Newton needs a new and larger senior center to meet the changing needs of its growing population of residents over age 60, according to a city working group, which recommended replacing the existing building on Walnut Street in Newtonville.
The city should build a new center at the site of the former branch library that can help expand its programming and services for older residents, according to the feasibility report released last month.
“Newton would like to be known as a City that promotes an age-friendly community for residents to desire to ‘Age in Place,’” the report said. “Construction of a new senior center is an essential step in supporting the residents.”
The recommendation from the city’s Newton Center for Active Living (NewCAL) Working Group comes nearly a year after Mayor Ruthanne Fuller announced that the Senior Center will remain in its current Newtonville location.
The city’s Department of Senior Services, with the support of the Council on Aging, serves about 5,000 people each year through the Senior Center, according to the feasibility report. Those services include social, cultural and recreational programs, support groups, health education, elder law assistance, and physical activities.
About 19,000 Newton residents -- more than one-fifth of the city’s population -- are age 60 or older, according to the report. Currently, 40 percent of households have at least one member who is older than age 60.
The group of residents who are age 60 and older is expected to reach 30 percent of the city’s population by 2030, the report said.
The existing Senior Center at 345 Walnut St. was originally the Newtonville branch of the city’s public library, and opened in 1938. The building reopened as the Newton Senior Center following a 1993 renovation.
The roughly 11,300-square-foot, two-and-a-half story Classical Revival building was originally designed by the Boston architecture firm of Robb & Little, according to the report.
Based on the city’s research, to address the growing and changing needs of its senior community the Senior Center requires between 30,000 and 35,000 square feet of space, the report said.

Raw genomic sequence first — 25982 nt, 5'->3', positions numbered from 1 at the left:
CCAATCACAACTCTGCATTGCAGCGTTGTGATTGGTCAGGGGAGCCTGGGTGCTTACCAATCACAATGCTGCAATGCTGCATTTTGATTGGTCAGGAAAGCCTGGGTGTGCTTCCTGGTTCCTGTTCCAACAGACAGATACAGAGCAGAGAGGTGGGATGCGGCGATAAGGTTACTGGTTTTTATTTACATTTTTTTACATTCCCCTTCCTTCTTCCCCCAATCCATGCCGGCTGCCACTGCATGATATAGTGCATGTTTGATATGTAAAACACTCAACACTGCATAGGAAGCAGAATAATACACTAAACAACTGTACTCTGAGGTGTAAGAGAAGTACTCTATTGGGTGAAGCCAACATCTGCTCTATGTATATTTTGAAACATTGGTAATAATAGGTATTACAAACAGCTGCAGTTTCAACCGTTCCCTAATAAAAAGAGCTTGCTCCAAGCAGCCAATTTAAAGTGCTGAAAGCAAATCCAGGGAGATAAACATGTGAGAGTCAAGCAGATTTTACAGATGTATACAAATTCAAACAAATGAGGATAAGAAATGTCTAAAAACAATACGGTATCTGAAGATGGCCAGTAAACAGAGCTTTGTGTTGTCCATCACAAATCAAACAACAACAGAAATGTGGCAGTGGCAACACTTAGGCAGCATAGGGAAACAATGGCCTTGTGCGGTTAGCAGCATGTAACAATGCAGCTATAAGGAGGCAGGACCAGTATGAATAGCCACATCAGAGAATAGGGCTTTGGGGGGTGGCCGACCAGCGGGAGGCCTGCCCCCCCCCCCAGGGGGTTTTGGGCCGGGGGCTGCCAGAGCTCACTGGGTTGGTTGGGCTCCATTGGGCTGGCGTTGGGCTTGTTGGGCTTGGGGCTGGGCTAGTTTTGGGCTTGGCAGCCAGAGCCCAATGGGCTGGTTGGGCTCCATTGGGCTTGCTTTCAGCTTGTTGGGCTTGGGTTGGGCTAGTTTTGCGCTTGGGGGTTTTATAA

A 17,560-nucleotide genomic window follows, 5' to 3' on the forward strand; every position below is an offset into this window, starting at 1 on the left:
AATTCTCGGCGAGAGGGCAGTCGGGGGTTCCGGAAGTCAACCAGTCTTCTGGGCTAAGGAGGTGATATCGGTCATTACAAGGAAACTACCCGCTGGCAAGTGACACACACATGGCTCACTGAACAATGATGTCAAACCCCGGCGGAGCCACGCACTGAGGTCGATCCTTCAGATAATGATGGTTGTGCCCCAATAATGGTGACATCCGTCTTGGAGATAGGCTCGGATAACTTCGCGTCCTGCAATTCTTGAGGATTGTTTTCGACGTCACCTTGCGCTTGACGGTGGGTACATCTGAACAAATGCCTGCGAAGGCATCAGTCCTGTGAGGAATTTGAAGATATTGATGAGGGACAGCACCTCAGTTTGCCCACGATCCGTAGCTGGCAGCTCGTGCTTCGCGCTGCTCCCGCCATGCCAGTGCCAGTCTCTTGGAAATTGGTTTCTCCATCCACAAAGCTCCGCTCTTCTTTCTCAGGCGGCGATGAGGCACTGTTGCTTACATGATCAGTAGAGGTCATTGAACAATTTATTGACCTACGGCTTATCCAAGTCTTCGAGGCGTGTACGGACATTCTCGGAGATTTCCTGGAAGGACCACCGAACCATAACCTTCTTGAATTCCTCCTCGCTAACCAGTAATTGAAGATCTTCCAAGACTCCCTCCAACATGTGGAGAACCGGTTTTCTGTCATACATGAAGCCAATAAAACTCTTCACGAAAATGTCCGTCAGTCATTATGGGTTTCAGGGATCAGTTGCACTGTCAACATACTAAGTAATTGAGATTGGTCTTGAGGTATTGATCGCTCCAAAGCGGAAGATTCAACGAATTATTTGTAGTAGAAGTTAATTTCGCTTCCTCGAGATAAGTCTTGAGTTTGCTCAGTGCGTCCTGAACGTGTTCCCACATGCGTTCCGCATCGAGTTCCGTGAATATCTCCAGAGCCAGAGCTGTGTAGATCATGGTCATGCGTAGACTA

The working group, made up of elected leaders, city officials, and community members, notified Fuller of their recommendation in a separate memo. Group members evaluated dozens of options for either rebuilding or replacing the existing facility, according to the memo.
A renovation and expansion of the current center is expected to cost more, according to the memo, and would compromise the program officials hope to achieve at the site.
Even with a new building, the working group said preservation should be part of the project. The existing building “has architectural character that is important and is also a part of the fabric of Newtonville,” the memo said.
Where feasible, historically significant elements on and inside the existing building should be preserved and installed in a manner “that respects their significance and pays tribute to the rich history of the existing building,” the memo said, such as the current building’s stained glass windows.
“The fundamental design goal for the new facility will be to create a beautiful building that fits into the fabric of Newtonville and that has sufficient glass and ‘openness’ that older residents as well as others may sense the activity in the building and feel an invitation to come inside,” the memo said.
John Hilliard can be reached at email@example.com.